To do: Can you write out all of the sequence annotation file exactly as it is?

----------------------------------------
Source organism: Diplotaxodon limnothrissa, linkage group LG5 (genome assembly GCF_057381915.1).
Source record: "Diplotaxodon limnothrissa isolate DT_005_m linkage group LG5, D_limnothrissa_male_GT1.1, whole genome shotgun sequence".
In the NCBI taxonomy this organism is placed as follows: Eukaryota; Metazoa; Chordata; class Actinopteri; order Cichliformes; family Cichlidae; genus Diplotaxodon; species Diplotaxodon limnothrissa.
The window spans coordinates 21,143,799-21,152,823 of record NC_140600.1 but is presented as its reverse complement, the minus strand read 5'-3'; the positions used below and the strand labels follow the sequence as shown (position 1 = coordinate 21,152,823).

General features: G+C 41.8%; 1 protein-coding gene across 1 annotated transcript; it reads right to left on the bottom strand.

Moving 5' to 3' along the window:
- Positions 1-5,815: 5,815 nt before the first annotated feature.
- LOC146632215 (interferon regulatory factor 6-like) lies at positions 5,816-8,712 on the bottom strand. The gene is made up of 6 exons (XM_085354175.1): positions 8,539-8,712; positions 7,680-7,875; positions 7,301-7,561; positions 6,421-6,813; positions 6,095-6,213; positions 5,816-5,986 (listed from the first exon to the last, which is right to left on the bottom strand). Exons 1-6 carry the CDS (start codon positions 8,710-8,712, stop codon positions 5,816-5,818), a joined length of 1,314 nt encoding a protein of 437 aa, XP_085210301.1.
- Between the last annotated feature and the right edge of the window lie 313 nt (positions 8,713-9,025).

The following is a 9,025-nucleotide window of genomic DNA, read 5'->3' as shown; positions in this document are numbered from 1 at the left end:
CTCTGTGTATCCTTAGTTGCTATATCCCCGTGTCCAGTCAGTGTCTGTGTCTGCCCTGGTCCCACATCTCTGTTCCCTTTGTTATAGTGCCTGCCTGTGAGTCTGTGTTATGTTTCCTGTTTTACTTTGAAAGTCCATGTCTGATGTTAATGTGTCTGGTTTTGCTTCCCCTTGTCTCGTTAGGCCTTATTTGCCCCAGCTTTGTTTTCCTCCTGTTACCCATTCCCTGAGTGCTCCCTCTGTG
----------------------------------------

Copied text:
Source organism: Diplotaxodon limnothrissa, linkage group LG5 (genome assembly GCF_057381915.1).
Source record: "Diplotaxodon limnothrissa isolate DT_005_m linkage group LG5, D_limnothrissa_male_GT1.1, whole genome shotgun sequence".
In the NCBI taxonomy this organism is placed as follows: Eukaryota; Metazoa; Chordata; class Actinopteri; order Cichliformes; family Cichlidae; genus Diplotaxodon; species Diplotaxodon limnothrissa.
The window spans coordinates 21,143,799-21,152,823 of record NC_140600.1 but is presented as its reverse complement, the minus strand read 5'-3'; the positions used below and the strand labels follow the sequence as shown (position 1 = coordinate 21,152,823).

General features: G+C 41.8%; 1 protein-coding gene across 1 annotated transcript; it reads right to left on the bottom strand.

Moving 5' to 3' along the window:
- Positions 1-5,815: 5,815 nt before the first annotated feature.
- LOC146632215 (interferon regulatory factor 6-like) lies at positions 5,816-8,712 on the bottom strand. The gene is made up of 6 exons (XM_085354175.1): positions 8,539-8,712; positions 7,680-7,875; positions 7,301-7,561; positions 6,421-6,813; positions 6,095-6,213; positions 5,816-5,986 (listed from the first exon to the last, which is right to left on the bottom strand). Exons 1-6 carry the CDS (start codon positions 8,710-8,712, stop codon positions 5,816-5,818), a joined length of 1,314 nt encoding a protein of 437 aa, XP_085210301.1.
- Between the last annotated feature and the right edge of the window lie 313 nt (positions 8,713-9,025).

The following is a 9,025-nucleotide window of genomic DNA, read 5'->3' as shown; positions in this document are numbered from 1 at the left end:
CTCTGTGTATCCTTAGTTGCTATATCCCCGTGTCCAGTCAGTGTCTGTGTCTGCCCTGGTCCCACATCTCTGTTCCCTTTGTTATAGTGCCTGCCTGTGAGTCTGTGTTATGTTTCCTGTTTTACTTTGAAAGTCCATGTCTGATGTTAATGTGTCTGGTTTTGCTTCCCCTTGTCTCGTTAGGCCTTATTTGCCCCAGCTTTGTTTTCCTCCTGTTACCCATTCCCTGAGTGCTCCCTCTGTG